GOP Candidates Take Stands On Shaky Markets
JACKI LYDEN, host: This is WEEKEND EDITION from NPR News. I'm Jacki Lyden, in for Scott Simon. Financial turmoil in Europe and weak economic data in the U.S. were the backdrop for a week of high-profile politicking by several major candidates for president in 2012. One of them was President Barack Obama, who took a bus tour of three Midwestern states talking about jobs and recovery.
But most of the media attention went to Republican rivals trying to one-up each other in pursuit of their party's nomination. Joining us now to talk about the week is NPR's senior Washington editor, Ron Elving. Hi, Ron.
RON ELVING: Good to be with you, Jacki.
LYDEN: Nice to have you here. So the president got back in campaign mode in his brand new secret service bus, all black, and went to Minnesota, Iowa, and Illinois. How'd he do?
ELVING: The events were pretty decent. He interacted well on the ground with most of the people who came to see him, but there was not a lot of news on this trip. The big story was promise that he made to make a speech next month about jobs. Now, that may be news when it happens, and surely the jobs would be news, and meanwhile polls came out showing him below 40 percent approval in the Gallup Poll for the first time in his presidency. And with just 26 percent approving his handling of the economy.
LYDEN: Well, when you think about the president standing on a stage almost anywhere, Illinois, Minnesota, with news like that for the incumbent at that stage of the re-election cycle, how bad is that?
ELVING: It's a real danger zone that he's entered. But it's not insuperable yet. Presidents have come back from further down and he still does pretty well head-to-head against the known field of Republican challengers.
LYDEN: As you know, incumbents hate it when they have to run on the economy if it's in bad shape and try to turn it around. And what are his plans?
ELVING: The big job is to create jobs, or at least to create a mood of greater confidence.
LYDEN: Well, speaking of focus, turning to the Republicans, the new shape of the field that is taking on with Texas Governor Rick Perry. It seems like he's been in it longer than week already, but it is just about a week.
ELVING: Yeah. He shot to the front of the pack in the first Rasmussen Poll after he got in the race last weekend, but then he immediately began making one controversial remark after another, talking about treason as a word to describe the Federal Reserve Board Chairman Ben Bernanke, and what if he were to liberalize monetary policy or free up a little bit more money. Obviously, Governor Perry took a very dim view of that.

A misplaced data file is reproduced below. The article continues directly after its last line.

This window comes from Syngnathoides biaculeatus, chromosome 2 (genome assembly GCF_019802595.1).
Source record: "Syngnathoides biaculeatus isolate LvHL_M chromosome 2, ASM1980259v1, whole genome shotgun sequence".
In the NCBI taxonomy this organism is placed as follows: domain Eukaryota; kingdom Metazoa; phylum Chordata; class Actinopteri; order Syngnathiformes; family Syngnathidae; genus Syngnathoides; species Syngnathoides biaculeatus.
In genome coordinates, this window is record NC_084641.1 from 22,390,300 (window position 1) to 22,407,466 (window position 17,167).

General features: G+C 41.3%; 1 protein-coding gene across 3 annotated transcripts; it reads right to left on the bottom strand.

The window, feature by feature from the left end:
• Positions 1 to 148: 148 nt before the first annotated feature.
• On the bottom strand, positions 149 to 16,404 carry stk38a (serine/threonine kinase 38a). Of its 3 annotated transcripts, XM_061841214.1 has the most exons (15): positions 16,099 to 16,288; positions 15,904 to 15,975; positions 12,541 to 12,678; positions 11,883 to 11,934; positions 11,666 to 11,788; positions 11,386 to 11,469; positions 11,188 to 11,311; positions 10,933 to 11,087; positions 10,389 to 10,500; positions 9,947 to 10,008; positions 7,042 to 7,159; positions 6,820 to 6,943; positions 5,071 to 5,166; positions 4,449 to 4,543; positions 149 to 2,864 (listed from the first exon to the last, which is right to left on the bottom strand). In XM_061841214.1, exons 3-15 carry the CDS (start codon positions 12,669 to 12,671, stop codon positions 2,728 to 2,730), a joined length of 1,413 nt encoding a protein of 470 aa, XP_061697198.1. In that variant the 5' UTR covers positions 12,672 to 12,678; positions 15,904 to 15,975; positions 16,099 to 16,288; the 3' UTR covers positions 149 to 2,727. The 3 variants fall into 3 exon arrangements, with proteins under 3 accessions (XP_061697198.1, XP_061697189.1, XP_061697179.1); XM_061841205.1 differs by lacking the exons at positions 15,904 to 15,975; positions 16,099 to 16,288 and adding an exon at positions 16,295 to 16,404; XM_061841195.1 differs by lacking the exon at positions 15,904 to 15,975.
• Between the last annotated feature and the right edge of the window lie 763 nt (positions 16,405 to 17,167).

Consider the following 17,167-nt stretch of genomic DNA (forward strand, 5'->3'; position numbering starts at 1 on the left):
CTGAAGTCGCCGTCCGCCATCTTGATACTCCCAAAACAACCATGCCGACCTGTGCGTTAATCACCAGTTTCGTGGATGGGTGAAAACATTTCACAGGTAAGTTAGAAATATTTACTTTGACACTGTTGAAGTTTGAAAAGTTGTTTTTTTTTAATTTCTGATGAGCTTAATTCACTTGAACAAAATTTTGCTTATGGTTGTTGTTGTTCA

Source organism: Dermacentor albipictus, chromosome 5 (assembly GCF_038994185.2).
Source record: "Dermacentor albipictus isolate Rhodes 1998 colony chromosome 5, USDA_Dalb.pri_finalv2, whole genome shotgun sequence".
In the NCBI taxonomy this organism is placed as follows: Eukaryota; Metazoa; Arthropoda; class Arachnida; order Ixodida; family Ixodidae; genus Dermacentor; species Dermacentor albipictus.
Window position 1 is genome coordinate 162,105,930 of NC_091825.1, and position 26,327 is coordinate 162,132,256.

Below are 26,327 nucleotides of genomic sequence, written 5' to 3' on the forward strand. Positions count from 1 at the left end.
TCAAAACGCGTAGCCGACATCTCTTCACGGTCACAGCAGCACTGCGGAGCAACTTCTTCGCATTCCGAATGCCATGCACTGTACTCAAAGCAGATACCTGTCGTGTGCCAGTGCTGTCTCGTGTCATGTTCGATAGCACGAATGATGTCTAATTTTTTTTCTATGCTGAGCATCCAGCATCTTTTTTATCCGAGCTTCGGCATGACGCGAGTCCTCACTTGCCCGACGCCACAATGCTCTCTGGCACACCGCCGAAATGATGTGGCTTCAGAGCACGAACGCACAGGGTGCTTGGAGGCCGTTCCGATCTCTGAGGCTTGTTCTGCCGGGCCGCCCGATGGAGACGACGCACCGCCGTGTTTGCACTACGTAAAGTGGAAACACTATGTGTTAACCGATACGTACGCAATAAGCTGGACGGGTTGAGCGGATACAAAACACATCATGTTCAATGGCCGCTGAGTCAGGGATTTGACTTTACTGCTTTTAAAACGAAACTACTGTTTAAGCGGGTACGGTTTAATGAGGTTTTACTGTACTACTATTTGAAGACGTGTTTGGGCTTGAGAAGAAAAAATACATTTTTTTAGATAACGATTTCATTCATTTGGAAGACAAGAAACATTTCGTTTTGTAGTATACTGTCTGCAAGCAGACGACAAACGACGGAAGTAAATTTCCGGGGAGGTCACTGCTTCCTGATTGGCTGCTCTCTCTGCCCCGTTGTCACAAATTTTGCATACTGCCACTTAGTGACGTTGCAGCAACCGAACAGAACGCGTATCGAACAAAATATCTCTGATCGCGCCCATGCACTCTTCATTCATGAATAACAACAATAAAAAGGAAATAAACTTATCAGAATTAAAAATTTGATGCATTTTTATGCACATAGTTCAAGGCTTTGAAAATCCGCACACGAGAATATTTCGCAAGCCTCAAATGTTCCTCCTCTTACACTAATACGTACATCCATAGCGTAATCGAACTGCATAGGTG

He also had remarks about creationism as opposed to evolution, and he said that as far as he was concerned, global warming was just some scientists manipulating numbers.
LYDEN: But he could come back from that. George W. Bush is certainly remembered for gaffes when he started out.
ELVING: I'm not sure he has much to come back from with respect to that portion of the Republican party that he's trying hardest to appeal to right now. He's trying to compete for those votes of people who might be associated with or described as the Tea Party. He's trying to compete with Michele Bachmann for that hard-core base of the Republican Party. So for the moment, and of course these kinds of remarks will fade with time, for the moment they're probably not a big detriment to his campaign.
LYDEN: So Ron, as you know, the big issue facing Congress when it comes back this fall will be the 12-member supercommittee that's supposed to come up with at least a trillion dollars in deficit cuts. Now, there's six people from each party, and a new Gallup poll says that six in ten Americans really want the supercommittee to compromise, even if it means that they come up with a deal that they're not personally so wild about. Is that perhaps a bit of good news for the supercommittee?
ELVING: It could be. The Gallup Poll seems to say 60 percent of Americans know what a compromise means and are willing to pay the price. But talking to a pollster and voting are two different things, and it's possible that people want to say they'll compromise because it's the socially acceptable better thing to say. Then later on when the deal gets done and their ox gets gored, they're going to ask, what happened to the guy we hired to watch out for our ox, and in this case that guy is their congressman.
LYDEN: NPR's Ron Elving, thanks so much for coming in.
ELVING: Thank you, Jacki.
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